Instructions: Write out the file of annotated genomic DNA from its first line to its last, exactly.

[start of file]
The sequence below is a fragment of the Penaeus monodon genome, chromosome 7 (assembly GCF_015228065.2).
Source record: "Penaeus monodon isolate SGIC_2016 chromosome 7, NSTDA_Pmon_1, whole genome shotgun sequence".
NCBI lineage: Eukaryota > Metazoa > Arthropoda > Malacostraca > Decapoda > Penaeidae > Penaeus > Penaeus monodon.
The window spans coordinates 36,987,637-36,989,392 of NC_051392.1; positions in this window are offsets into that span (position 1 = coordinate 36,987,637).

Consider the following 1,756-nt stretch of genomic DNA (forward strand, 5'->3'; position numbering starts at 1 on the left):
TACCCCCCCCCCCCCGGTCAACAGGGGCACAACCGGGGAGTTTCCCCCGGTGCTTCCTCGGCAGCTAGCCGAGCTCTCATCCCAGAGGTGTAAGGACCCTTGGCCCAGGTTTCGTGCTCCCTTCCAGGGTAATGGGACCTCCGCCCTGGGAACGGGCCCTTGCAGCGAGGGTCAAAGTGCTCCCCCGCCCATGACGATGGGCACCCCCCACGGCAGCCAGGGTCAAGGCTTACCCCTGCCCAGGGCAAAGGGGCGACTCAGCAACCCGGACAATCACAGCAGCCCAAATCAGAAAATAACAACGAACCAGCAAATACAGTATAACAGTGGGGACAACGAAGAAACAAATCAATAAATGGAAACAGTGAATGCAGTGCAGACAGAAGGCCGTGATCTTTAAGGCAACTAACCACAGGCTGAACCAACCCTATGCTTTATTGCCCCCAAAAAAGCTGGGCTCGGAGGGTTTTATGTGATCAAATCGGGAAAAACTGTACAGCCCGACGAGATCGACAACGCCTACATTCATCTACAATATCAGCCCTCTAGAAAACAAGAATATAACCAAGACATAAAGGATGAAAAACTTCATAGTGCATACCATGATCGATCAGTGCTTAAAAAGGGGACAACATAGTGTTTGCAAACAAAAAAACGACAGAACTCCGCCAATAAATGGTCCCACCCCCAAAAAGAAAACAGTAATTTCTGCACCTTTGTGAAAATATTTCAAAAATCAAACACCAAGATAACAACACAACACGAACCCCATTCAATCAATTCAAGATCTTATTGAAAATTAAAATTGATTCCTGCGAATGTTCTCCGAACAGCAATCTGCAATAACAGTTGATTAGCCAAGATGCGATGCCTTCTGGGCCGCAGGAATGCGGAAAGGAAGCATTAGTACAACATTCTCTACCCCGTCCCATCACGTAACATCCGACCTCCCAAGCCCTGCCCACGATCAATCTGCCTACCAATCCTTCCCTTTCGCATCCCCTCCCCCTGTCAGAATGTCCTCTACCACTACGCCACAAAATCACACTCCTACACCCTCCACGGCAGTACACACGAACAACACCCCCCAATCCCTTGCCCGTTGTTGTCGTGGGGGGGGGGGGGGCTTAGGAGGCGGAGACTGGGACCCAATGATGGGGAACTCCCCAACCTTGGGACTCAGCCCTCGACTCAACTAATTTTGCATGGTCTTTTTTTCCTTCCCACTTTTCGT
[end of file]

The sequence below is a fragment of the Penaeus monodon genome, chromosome 7 (assembly GCF_015228065.2).
Source record: "Penaeus monodon isolate SGIC_2016 chromosome 7, NSTDA_Pmon_1, whole genome shotgun sequence".
NCBI lineage: Eukaryota > Metazoa > Arthropoda > Malacostraca > Decapoda > Penaeidae > Penaeus > Penaeus monodon.
The window spans coordinates 36,987,637-36,989,392 of NC_051392.1; positions in this window are offsets into that span (position 1 = coordinate 36,987,637).

Consider the following 1,756-nt stretch of genomic DNA (forward strand, 5'->3'; position numbering starts at 1 on the left):
TACCCCCCCCCCCCCGGTCAACAGGGGCACAACCGGGGAGTTTCCCCCGGTGCTTCCTCGGCAGCTAGCCGAGCTCTCATCCCAGAGGTGTAAGGACCCTTGGCCCAGGTTTCGTGCTCCCTTCCAGGGTAATGGGACCTCCGCCCTGGGAACGGGCCCTTGCAGCGAGGGTCAAAGTGCTCCCCCGCCCATGACGATGGGCACCCCCCACGGCAGCCAGGGTCAAGGCTTACCCCTGCCCAGGGCAAAGGGGCGACTCAGCAACCCGGACAATCACAGCAGCCCAAATCAGAAAATAACAACGAACCAGCAAATACAGTATAACAGTGGGGACAACGAAGAAACAAATCAATAAATGGAAACAGTGAATGCAGTGCAGACAGAAGGCCGTGATCTTTAAGGCAACTAACCACAGGCTGAACCAACCCTATGCTTTATTGCCCCCAAAAAAGCTGGGCTCGGAGGGTTTTATGTGATCAAATCGGGAAAAACTGTACAGCCCGACGAGATCGACAACGCCTACATTCATCTACAATATCAGCCCTCTAGAAAACAAGAATATAACCAAGACATAAAGGATGAAAAACTTCATAGTGCATACCATGATCGATCAGTGCTTAAAAAGGGGACAACATAGTGTTTGCAAACAAAAAAACGACAGAACTCCGCCAATAAATGGTCCCACCCCCAAAAAGAAAACAGTAATTTCTGCACCTTTGTGAAAATATTTCAAAAATCAAACACCAAGATAACAACACAACACGAACCCCATTCAATCAATTCAAGATCTTATTGAAAATTAAAATTGATTCCTGCGAATGTTCTCCGAACAGCAATCTGCAATAACAGTTGATTAGCCAAGATGCGATGCCTTCTGGGCCGCAGGAATGCGGAAAGGAAGCATTAGTACAACATTCTCTACCCCGTCCCATCACGTAACATCCGACCTCCCAAGCCCTGCCCACGATCAATCTGCCTACCAATCCTTCCCTTTCGCATCCCCTCCCCCTGTCAGAATGTCCTCTACCACTACGCCACAAAATCACACTCCTACACCCTCCACGGCAGTACACACGAACAACACCCCCCAATCCCTTGCCCGTTGTTGTCGTGGGGGGGGGGGGGGCTTAGGAGGCGGAGACTGGGACCCAATGATGGGGAACTCCCCAACCTTGGGACTCAGCCCTCGACTCAACTAATTTTGCATGGTCTTTTTTTCCTTCCCACTTTTCGT